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our spoken, written, or signed words and the ways we combine them to communicate meaning. (p. 302)
# of words learned from birth-hs-graduation
speak at a rate of 3 words a second
- Infants start without language (in fantis means “not speaking”). Yet by 4 months of age, babies can discriminate speech sounds They can also read lips:
- At seven months and beyond, babies segment spoken sounds into individual words.
beginning at about 4 months, the stage of speech development in which the infant spontaneously utters various sounds at first unrelated to the household language. (p. 303)
the stage in speech development, from about age 1 to 2, during which a child speaks mostly in single words. (p. 303)
two word stage age 2
speaks about 2 word satements
early speech stage in which a child speaks like a telegram—“go car”—using mostly nouns and verbs. (p. 303)
Behaviorist B. F. Skinner (1957)
- association-of the sights of things with the sounds of words
- imitation-of the words and syntax modeled by others
- reinforcement-with smiles and hugs when the child says something right.
Linguist Noam Chomsky (1959, 1987)
- rejected Skinner’s ideas, arguing that children acquire untaught words and grammar at a rate too extraordinary to be explained solely by learning principles
- its inborn
- Childhood seems to represent a critical (or “sensitive”) period for mastering certain aspects of language
- When a young brain does not learn any language, its language-learning capacity never fully develops.
- better to learn before 7 or 9 for sign language
late-learners show less brain activity in right hemisphere regions that are active as native signers read sign language
- Whorf’s hypothesis that language determines the way we think. (p. 306)
- “Language itself shapes a man’s basic ideas.”
Michael Ross, Elaine Xun, and Anne Wilson (2002)
- demonstrated this by inviting China-born, bilingual University of Waterloo students to describe themselves in English or Chinese
- Chinese: Their language use seemed to shape how they thought of themselves.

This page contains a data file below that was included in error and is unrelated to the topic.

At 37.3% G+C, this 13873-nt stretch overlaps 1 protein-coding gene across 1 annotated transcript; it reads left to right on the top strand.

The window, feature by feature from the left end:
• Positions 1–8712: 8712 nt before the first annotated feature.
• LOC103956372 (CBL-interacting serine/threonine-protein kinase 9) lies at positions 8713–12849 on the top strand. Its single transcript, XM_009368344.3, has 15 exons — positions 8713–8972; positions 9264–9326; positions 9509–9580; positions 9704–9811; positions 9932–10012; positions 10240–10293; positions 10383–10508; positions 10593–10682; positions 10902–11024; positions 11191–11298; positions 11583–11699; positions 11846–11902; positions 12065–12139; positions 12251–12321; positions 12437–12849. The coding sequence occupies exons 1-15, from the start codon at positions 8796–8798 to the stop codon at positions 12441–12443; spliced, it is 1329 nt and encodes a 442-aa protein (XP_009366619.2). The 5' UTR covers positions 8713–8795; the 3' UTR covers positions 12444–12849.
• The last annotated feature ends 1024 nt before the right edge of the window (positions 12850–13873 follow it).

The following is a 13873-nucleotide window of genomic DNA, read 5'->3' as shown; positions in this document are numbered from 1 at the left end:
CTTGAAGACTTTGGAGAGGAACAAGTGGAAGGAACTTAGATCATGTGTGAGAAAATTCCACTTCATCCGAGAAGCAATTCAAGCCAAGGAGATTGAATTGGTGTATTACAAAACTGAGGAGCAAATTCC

language influence on thinking
- So our words may not determine what we think, but they do influence our thinking
- Words also influence our thinking about colors
- we see colors much the same, but we use our native language to classify and remember colors
- young children’s thinking develops hand in hand with their language
Bilingual children, who learn to inhibit one language while using the other, are also better able to inhibit their attention to irrelevant information
thinking in images
Imagining a physical activity triggers action in the same brain areas that are triggered when actually performing that activity
- mental practice = better performance in real life
- Mental rehearsal can also help you achieve an academic goal
why children learn their household’s language.
Skinner’s view that we learn language the same way we learn other behaviors—through association, imitation, and reinforcement—is most helpful in explaining
According to Chomsky, children are born with a readiness to learn the grammatical rules of language, and all they need to acquire language is
exposure to some language in early childhood.
Our language influences the way we perceive and think about the world. This idea, adapted from Whorf’s hypothesis, helps explain why
a person who learns a second language thinks differently in that language.
What Do Animals Think?
- aminmals are smarter than we think.
- they can distinguish different sounds as well
Wolfgang Köhler (1925)
- experiment with Sultan, a chimpanzee
- it was able to figure a way to get up to the fruit
- later research, apes have even exhibited foresight, by storing a tool that they can use to retrieve food the next day
Some animals also display a surprising numerical ability
example the parrot- could count to 6 and know which number was greater
Ai-champanzee can beat a human in memorizing #'s
Like humans, chimpanzees are shaped by reinforcement when they solve problems. Forest-dwelling chimpanzees have become natural tool users
Do Animals Exhibit Language?
- -makes different noices to call their peers - i.e. noices for warning from other predators
chimps and language
apes gain their limited vocabularies only with great difficulty. Saying that apes can learn language because they can sign words is like saying humans can fly because they can jump.
Chimpanzees can make signs or push buttons in sequence to get a reward, but pigeons, too, can peck a sequence of keys to get grain
The chimpanzees even proved to be modestly bilingual, translating spoken English words into signs (Shaw, 1989–1990).
Kanzi, a pygmy chimpanzee
with the seeming grammatical abilities of a human 2-year-old, happened onto language while observing his adoptive mother during language training
apes= capable of language
If we mean, more simply, an ability to communicate through a meaningful sequence of symbols, then apes are indeed capable of language.
have shown us that primates exhibit insight, show family loyalty, communicate with one another, display altruism, transmit cultural patterns across generations, and comprehend the syntax of human speech